• Over 16 million people are no longer at risk for trachoma
  • 10,000+ people have received sight saving eye surgery
  • 7.2 million children received treatment for schistosomiasis and intestinal worms
  • 87% of districts have eliminated trachoma

In Haiti

  • 61% decrease in the number of children with intestinal worms between 2002 and 2019
  • 7.3 million Haitians are no longer at risk for LF
  • 87% of Haiti’s communes no longer require LF treatment



Act to End NTDs | East (2018-2021)

The Act | East project built on more than a decade of USAID investment in the control and elimination of five NTDs through ENVISION (see below) and other predecessor projects. With leadership from RTI International, IMA World Health led the implementation of activities to support the Haiti NTD Control Program's efforts to eliminate LF and control STH through mass drug administration(MDA), transmission assessment surveys (TAS)and surveillance. IMA oversaw MDA in 22 communes. By the end of IMA's programming, 122 out of 140 communes (87%) had achieved the criteria for stopping mass drug administration for LF. That means 7,334,355 Haitians, out of the original target population of about 11 million, are no longer at risk. Additionally, STH prevalence among school-age children significantly decreased thanks to MDA, from 37% in 2002 to 14.5% in 2019 — resulting in better health, nutrition, school attendance and achievement for hundreds of thousands of children.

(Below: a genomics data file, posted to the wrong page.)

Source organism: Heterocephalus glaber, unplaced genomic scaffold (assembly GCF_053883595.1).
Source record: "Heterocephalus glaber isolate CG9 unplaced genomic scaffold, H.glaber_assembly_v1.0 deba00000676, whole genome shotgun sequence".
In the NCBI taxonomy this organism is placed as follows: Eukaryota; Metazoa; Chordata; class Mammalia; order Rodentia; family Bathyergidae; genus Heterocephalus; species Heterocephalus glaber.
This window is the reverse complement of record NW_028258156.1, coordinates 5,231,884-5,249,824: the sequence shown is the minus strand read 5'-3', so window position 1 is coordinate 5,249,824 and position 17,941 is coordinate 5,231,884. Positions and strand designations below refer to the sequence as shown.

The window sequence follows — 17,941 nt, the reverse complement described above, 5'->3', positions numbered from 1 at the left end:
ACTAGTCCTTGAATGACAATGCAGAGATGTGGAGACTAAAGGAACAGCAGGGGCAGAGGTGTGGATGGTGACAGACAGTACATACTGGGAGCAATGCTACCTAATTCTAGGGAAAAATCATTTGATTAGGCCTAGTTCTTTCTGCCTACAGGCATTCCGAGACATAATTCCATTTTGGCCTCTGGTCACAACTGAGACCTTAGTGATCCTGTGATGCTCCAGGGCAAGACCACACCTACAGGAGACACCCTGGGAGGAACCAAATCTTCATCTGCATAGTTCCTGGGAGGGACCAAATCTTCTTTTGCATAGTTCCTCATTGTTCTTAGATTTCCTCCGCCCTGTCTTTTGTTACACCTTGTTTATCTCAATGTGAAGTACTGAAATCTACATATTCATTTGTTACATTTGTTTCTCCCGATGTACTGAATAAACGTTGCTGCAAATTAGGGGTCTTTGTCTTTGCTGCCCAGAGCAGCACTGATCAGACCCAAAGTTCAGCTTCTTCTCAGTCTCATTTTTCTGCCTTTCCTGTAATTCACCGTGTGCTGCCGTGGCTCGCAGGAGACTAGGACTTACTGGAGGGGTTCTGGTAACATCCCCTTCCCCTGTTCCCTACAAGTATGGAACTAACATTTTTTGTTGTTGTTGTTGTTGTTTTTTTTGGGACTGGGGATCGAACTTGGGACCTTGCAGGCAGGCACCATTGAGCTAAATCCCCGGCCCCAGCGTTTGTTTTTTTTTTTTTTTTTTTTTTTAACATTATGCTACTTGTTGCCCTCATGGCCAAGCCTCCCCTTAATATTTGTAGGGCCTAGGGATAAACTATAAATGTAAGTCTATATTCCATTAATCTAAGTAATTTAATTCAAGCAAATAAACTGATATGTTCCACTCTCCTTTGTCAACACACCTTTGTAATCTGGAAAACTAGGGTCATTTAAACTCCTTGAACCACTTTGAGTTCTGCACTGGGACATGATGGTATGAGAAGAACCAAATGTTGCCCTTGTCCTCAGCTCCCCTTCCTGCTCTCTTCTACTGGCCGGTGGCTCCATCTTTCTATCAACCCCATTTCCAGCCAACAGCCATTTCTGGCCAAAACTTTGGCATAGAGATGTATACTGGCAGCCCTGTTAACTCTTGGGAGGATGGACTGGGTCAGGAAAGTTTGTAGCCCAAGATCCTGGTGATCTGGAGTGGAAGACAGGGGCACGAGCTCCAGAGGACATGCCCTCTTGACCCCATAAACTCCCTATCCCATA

ENVISION NTD Control and Elimination Project (2012-2019)

As the lead implementing partner for ENVISION in Haiti, IMA worked alongside the Haiti Neglected Tropical Disease Control Program, a joint effort between the Ministry of Health and Population (MSPP), the Ministry of Education and other partners. With funding from USAID and leadership from RTI International, IMA helped the government to provide MDA through community posts and schools across Haiti’s 10 departments to treat LF and STH.